Substance use is common in anxiety disorders, often to help relieve people’s anxiety symptoms.17 This is frequently alcohol18 but there may be other drugs involved including benzodiazepines, now easily sourced online despite the potential risks.19 Some patients may use cannabis or stimulants, which in turn may make their symptoms worse.
Always screen for substance use when people are presenting with anxiety, reassuring them that it is a common problem and that if they need help with substances specifically, you can help with that too. If needed, consider using a standardised screening tool such as the AUDIT C for alcohol use.20
Where patients are sourcing medication for anxiety online it is wise to warn them about the potential risks associated with this and educate them about safer treatment options.
4. Give the patient a clear diagnosis as the first step
Although anxiety disorders are common and treatable, patients often do not realise this. It can be a huge relief to the patient, and itself of therapeutic value, to give a name for their difficulties as well as being the start of them finding a way to help resolve them.
Some patients, once they have a diagnosis, will be able then to learn more about their symptoms and find ways to help themselves recover and to access treatment, which may include seeking treatment outside of NHS provision if they are in a position to do so, as waiting lists for psychological therapies can be a barrier to accessing treatment. Making a diagnosis will also enable you as their doctor to feel confident that you are providing the correct treatment and advice. If you are in doubt about the correct diagnosis, specialist help is available (see tip 10).
5. Self-help, bibliotherapy, and online resources are effective first-line treatments
Once a diagnosis of anxiety has been made, many patients will seek to learn more about their condition. Often they will do this online where they can find a vast range of information and resources. Increasingly, people seek help via social media, where they can connect with people with similar difficulties and organisations that can provide them with guidance and support.21 Conversely, there are concerns that social media can have a negative impact on mental health for some people—it may be worth talking to patients about their relationship with social media to ensure that it is beneficial, rather than exacerbating their anxiety.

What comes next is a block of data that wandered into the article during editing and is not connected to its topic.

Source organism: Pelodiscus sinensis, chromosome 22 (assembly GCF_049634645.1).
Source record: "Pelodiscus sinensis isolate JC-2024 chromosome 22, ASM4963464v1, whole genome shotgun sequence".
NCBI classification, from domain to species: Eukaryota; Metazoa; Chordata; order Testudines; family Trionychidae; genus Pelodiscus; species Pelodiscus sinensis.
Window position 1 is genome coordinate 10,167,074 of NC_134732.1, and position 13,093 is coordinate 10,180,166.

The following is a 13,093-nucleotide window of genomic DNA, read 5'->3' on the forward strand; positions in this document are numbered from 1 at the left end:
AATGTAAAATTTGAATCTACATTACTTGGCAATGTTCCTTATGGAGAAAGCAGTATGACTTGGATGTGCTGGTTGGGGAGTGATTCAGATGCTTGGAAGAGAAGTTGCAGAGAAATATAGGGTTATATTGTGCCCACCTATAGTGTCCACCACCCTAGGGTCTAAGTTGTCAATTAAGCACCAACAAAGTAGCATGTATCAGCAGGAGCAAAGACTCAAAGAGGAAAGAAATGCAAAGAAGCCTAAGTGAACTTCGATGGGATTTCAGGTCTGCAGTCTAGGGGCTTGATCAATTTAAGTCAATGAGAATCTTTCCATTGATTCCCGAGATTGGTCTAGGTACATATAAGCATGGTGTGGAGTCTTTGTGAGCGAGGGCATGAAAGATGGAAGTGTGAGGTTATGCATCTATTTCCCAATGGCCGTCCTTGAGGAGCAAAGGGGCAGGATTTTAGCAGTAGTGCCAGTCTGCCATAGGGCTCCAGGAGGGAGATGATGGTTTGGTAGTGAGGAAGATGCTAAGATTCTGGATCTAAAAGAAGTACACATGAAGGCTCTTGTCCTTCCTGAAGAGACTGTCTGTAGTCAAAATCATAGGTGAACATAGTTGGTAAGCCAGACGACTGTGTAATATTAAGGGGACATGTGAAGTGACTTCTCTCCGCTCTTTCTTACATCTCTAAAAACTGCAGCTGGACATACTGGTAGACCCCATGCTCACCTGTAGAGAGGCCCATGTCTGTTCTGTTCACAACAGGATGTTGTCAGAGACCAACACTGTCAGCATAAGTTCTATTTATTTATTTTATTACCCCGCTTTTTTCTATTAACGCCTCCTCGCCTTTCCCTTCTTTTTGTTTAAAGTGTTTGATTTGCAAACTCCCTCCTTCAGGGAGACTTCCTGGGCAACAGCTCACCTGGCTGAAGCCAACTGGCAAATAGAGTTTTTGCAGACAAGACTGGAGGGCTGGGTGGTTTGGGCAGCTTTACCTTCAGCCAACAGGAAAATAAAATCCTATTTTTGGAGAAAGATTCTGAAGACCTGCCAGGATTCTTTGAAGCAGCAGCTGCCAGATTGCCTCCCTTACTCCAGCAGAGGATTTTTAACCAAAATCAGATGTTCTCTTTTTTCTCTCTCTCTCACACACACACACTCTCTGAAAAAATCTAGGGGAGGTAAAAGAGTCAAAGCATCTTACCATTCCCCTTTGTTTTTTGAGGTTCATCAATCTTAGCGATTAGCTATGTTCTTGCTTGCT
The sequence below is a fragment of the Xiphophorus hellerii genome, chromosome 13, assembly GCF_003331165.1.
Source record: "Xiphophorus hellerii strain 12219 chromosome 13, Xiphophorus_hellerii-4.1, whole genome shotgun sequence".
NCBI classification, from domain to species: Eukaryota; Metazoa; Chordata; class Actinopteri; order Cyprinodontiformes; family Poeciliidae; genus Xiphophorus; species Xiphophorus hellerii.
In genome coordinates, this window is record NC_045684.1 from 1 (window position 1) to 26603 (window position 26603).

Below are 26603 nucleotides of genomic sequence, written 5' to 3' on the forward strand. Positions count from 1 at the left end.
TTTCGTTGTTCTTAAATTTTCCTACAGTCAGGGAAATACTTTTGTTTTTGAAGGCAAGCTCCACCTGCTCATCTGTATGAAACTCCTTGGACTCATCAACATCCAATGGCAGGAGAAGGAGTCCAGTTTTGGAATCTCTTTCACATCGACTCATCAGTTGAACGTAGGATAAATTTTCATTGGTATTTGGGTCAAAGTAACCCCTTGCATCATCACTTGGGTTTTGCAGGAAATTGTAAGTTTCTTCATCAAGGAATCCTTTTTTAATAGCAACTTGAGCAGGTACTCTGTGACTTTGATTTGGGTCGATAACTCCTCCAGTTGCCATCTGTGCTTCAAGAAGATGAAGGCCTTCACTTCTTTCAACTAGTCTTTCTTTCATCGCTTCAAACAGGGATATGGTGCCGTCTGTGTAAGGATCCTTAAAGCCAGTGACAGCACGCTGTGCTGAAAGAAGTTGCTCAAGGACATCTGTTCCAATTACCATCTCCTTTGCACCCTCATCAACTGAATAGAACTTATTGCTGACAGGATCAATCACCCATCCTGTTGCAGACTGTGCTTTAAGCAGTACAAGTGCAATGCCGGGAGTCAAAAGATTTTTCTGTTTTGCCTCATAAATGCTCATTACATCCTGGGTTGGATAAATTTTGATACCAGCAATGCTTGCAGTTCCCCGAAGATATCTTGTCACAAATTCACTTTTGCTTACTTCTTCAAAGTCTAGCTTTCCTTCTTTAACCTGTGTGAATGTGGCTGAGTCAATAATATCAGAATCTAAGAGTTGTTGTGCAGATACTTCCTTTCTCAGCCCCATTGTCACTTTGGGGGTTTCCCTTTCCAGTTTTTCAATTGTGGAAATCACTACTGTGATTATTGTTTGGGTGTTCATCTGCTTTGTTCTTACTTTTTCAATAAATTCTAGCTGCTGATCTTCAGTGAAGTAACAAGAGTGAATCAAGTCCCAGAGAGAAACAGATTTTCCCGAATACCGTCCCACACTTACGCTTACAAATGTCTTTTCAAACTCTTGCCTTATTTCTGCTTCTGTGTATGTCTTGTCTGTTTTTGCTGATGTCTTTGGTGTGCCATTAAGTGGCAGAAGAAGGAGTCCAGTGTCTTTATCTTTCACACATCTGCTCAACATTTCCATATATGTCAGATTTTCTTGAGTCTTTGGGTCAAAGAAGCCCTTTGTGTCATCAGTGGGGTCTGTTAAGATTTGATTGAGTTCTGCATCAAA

The quality of online resources is variable but certain organisations provide consistently accurate, high-quality, and easily accessible information. These include Mind, The Royal College of Psychiatrists, Anxiety UK, and SANE22–25 but there are many others.
There are many books that patients with anxiety may find helpful—I will not recommend specific ones here but Reading Well provides a source of reputable recommendations.26
6. CBT is highly effective for many anxiety disorders
The mainstay of treatment for anxiety is talking therapy and the mainstay of talking therapy is cognitive behavioural therapy (CBT), which has existed now for almost 50 years.27
In simple terms, patients experiencing anxiety make identifiable errors in their thinking—for example, overestimating the likelihood of harm in certain situations (like phobias) or of things going wrong more generally (as in generalised anxiety disorder). Cognitive behavioural therapy aims to identify and challenge these beliefs, alongside working to modify associated behaviours such as avoidance (e.g. not leaving home in agoraphobia), by helping the patient to gradually get used to the things they had previously been avoiding (this is known as ‘graded exposure’).
A lot of CBT is provided within primary care and Improving Access to Psychological Therapies (IAPT) services, and treatments are delivered in a variety of different ways in different areas.28 Some CBT is available in secondary care, especially for more complex cases, patients who are thought to pose a potential risk to themselves or others as a result of their mental health difficulties, and those with significant co-morbidity.
The NICE guidance for the relevant condition will give clear and helpful advice about the recommended treatment for all common anxiety disorders.9,10
7. Only prescribe benzodiazepines with caution
Benzodiazepines are extremely effective anxiolytic drugs and patients often feel much better when they take them. Unfortunately, they also have significant dependence and abuse potential and there are other problems associated with chronic benzodiazepine use, including cognitive impairment.29,30
There are certain occasions where it is appropriate to use benzodiazepines for symptomatic relief—for example in inpatient settings, when anxiety is particularly acute, while waiting for other treatments (such as selective serotonin reuptake inhibitors [SSRIs]) to take effect, or to enable people to engage at the beginning of psychological therapy. If they are used regularly for more than a small number of weeks, however, the risk of tolerance and withdrawal from benzodiazepines will increase.